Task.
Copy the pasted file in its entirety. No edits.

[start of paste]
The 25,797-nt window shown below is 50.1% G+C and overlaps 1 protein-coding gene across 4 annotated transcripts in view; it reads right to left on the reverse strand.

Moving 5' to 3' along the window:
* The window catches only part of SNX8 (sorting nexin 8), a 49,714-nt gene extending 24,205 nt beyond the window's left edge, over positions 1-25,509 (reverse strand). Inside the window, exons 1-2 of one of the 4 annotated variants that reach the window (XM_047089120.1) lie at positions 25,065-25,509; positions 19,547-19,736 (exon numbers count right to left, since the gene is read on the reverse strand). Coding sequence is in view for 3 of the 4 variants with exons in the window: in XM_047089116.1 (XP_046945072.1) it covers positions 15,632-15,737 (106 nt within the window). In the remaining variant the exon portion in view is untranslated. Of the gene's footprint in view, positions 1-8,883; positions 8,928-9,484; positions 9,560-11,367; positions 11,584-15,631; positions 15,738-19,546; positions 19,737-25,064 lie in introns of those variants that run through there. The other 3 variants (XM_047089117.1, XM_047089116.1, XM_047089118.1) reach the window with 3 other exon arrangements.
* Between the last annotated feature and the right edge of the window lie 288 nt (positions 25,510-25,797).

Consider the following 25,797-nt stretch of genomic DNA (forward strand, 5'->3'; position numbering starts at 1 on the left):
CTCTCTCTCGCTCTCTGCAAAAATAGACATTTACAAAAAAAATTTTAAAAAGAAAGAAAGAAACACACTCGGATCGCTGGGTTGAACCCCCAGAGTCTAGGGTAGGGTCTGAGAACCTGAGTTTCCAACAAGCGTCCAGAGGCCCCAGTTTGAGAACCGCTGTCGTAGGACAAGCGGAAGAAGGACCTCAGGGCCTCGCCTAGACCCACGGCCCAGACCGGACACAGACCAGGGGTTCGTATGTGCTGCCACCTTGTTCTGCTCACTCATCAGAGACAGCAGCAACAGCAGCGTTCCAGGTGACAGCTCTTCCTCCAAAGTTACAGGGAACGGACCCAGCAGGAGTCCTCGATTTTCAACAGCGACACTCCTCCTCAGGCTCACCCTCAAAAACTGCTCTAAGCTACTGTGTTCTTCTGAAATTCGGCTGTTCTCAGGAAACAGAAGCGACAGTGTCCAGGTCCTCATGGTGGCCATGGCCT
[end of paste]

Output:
The 25,797-nt window shown below is 50.1% G+C and overlaps 1 protein-coding gene across 4 annotated transcripts in view; it reads right to left on the reverse strand.

Moving 5' to 3' along the window:
* The window catches only part of SNX8 (sorting nexin 8), a 49,714-nt gene extending 24,205 nt beyond the window's left edge, over positions 1-25,509 (reverse strand). Inside the window, exons 1-2 of one of the 4 annotated variants that reach the window (XM_047089120.1) lie at positions 25,065-25,509; positions 19,547-19,736 (exon numbers count right to left, since the gene is read on the reverse strand). Coding sequence is in view for 3 of the 4 variants with exons in the window: in XM_047089116.1 (XP_046945072.1) it covers positions 15,632-15,737 (106 nt within the window). In the remaining variant the exon portion in view is untranslated. Of the gene's footprint in view, positions 1-8,883; positions 8,928-9,484; positions 9,560-11,367; positions 11,584-15,631; positions 15,738-19,546; positions 19,737-25,064 lie in introns of those variants that run through there. The other 3 variants (XM_047089117.1, XM_047089116.1, XM_047089118.1) reach the window with 3 other exon arrangements.
* Between the last annotated feature and the right edge of the window lie 288 nt (positions 25,510-25,797).

Consider the following 25,797-nt stretch of genomic DNA (forward strand, 5'->3'; position numbering starts at 1 on the left):
CTCTCTCTCGCTCTCTGCAAAAATAGACATTTACAAAAAAAATTTTAAAAAGAAAGAAAGAAACACACTCGGATCGCTGGGTTGAACCCCCAGAGTCTAGGGTAGGGTCTGAGAACCTGAGTTTCCAACAAGCGTCCAGAGGCCCCAGTTTGAGAACCGCTGTCGTAGGACAAGCGGAAGAAGGACCTCAGGGCCTCGCCTAGACCCACGGCCCAGACCGGACACAGACCAGGGGTTCGTATGTGCTGCCACCTTGTTCTGCTCACTCATCAGAGACAGCAGCAACAGCAGCGTTCCAGGTGACAGCTCTTCCTCCAAAGTTACAGGGAACGGACCCAGCAGGAGTCCTCGATTTTCAACAGCGACACTCCTCCTCAGGCTCACCCTCAAAAACTGCTCTAAGCTACTGTGTTCTTCTGAAATTCGGCTGTTCTCAGGAAACAGAAGCGACAGTGTCCAGGTCCTCATGGTGGCCATGGCCT